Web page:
1. "Va He Gu Ru" Four Ages & Four Syllables - The third way of saying Vaheguru is similar to the second one but each syllable takes on a different meaning. The first one starts with "vava" in Punjabi /Gurmukhi, then "haha" and then "gaga" and then "rara". These four syllables correspond to a different Jug (age). The four ages are as follows:

Sat jug - Truth age

Treta jug - Third age 

Daupur jug - Second age

Kal jug - Dark age  

We're in Kal jug right now, which is the worst age to be in since it is the age of darkness. Guru Sahib described this situation where you've got a table with four legs. When it's got four legs, it is very stable and it is Sat jug, the age of truth where everybody is enlightened. Then the legs start breaking off and you've got Treta with three legs. It is a bit unstable. Then comes Duapur which has two legs and now is Kal jug which only has one leg. 


Bhai Gurdas Ji says that in Sat jug, the Satguru was Vasudev and he gave everybody the mantra of Vishnu. So "vava" comes from Vishnu. In Treta, the Satguru was HarKrishan and he gave everybody the Mantra of Hari. So "haha" comes from Hari. In Duapur, Ram was the Satguru and he gave everybody the Mantra of Ram. So "rara'' comes from Ram. In Kal jug, Guru Nanak is the Satguru and Guru Nanak gave everybody Govind. So the "gaga" comes from Govind. Bhai Gurdas Ji says that combining all these four syllables into one Mantra becomes a supreme Mantra. Guru Sahib gave us Vaheguru Mantra which covers all four ages. So we're saying Va  He Gu Ru and stretching it out. By stretching it out, each sound vibrates through your very being and by tuning your mind to that sound and frequency, you're effectively tuning into Vaheguru. So, when we say Va He Gu Ru, you can almost imagine this Mantra going through all the four ages and each syllable corresponding to one age.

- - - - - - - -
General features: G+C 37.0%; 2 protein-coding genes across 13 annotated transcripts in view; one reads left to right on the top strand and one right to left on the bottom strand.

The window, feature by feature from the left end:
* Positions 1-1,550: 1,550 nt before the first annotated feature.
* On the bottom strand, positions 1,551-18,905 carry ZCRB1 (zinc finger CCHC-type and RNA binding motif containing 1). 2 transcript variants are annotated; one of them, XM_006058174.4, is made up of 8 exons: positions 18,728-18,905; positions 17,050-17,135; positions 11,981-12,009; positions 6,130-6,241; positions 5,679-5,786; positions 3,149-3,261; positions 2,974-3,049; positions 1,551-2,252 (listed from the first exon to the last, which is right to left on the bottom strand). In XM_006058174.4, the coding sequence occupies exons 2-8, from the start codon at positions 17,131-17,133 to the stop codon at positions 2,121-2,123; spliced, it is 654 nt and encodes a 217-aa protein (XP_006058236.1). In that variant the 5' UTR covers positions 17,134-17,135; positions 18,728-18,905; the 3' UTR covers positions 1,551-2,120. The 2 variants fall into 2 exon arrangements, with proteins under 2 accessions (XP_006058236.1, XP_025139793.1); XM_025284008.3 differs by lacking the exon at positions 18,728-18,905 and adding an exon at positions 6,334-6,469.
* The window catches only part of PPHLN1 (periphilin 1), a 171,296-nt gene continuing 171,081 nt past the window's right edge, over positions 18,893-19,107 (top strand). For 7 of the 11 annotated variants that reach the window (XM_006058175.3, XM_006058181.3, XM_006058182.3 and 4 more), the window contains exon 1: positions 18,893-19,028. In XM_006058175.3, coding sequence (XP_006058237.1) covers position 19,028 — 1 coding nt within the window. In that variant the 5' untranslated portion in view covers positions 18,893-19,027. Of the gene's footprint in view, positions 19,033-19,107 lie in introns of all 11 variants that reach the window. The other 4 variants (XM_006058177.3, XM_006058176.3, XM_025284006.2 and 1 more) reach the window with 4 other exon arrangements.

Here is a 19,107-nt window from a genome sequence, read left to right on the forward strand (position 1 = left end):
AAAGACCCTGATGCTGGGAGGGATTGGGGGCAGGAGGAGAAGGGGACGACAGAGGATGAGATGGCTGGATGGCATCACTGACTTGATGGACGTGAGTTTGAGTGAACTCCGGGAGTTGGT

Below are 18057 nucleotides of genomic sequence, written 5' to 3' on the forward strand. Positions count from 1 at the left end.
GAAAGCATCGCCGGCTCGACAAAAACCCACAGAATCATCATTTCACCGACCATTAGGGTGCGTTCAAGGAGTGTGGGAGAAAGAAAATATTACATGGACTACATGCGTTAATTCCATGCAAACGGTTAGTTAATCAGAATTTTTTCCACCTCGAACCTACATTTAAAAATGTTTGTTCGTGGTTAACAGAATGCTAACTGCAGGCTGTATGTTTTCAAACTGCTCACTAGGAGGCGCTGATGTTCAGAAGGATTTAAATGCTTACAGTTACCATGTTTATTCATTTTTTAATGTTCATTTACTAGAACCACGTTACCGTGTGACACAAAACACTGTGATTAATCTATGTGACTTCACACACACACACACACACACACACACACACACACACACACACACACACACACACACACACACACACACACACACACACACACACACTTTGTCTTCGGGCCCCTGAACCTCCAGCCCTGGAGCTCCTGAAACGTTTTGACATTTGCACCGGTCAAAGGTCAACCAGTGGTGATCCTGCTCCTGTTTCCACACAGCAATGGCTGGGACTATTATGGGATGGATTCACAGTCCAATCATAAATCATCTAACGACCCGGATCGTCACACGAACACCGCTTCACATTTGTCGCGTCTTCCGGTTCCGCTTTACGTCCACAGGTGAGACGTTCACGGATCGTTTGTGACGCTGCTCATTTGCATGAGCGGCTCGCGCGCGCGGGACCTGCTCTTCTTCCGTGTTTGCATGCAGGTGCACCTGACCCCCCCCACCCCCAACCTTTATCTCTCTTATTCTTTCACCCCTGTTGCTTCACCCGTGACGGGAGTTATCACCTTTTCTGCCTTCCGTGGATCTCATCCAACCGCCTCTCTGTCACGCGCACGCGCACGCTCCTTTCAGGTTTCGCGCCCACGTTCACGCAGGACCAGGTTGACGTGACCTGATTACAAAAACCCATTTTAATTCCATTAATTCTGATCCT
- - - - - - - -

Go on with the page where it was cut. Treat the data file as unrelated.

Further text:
1. Suaas Suaas Simran (With your breath) - The fourth way of saying Vaheguru is to do it with your breath. This is basically "Suaas Suaas Simran" and people have different ways of doing it. Some people say Vahe on the in-breath and Guru on the out-breath or some people say Vahe on the out-breath and Guru on the in-breath.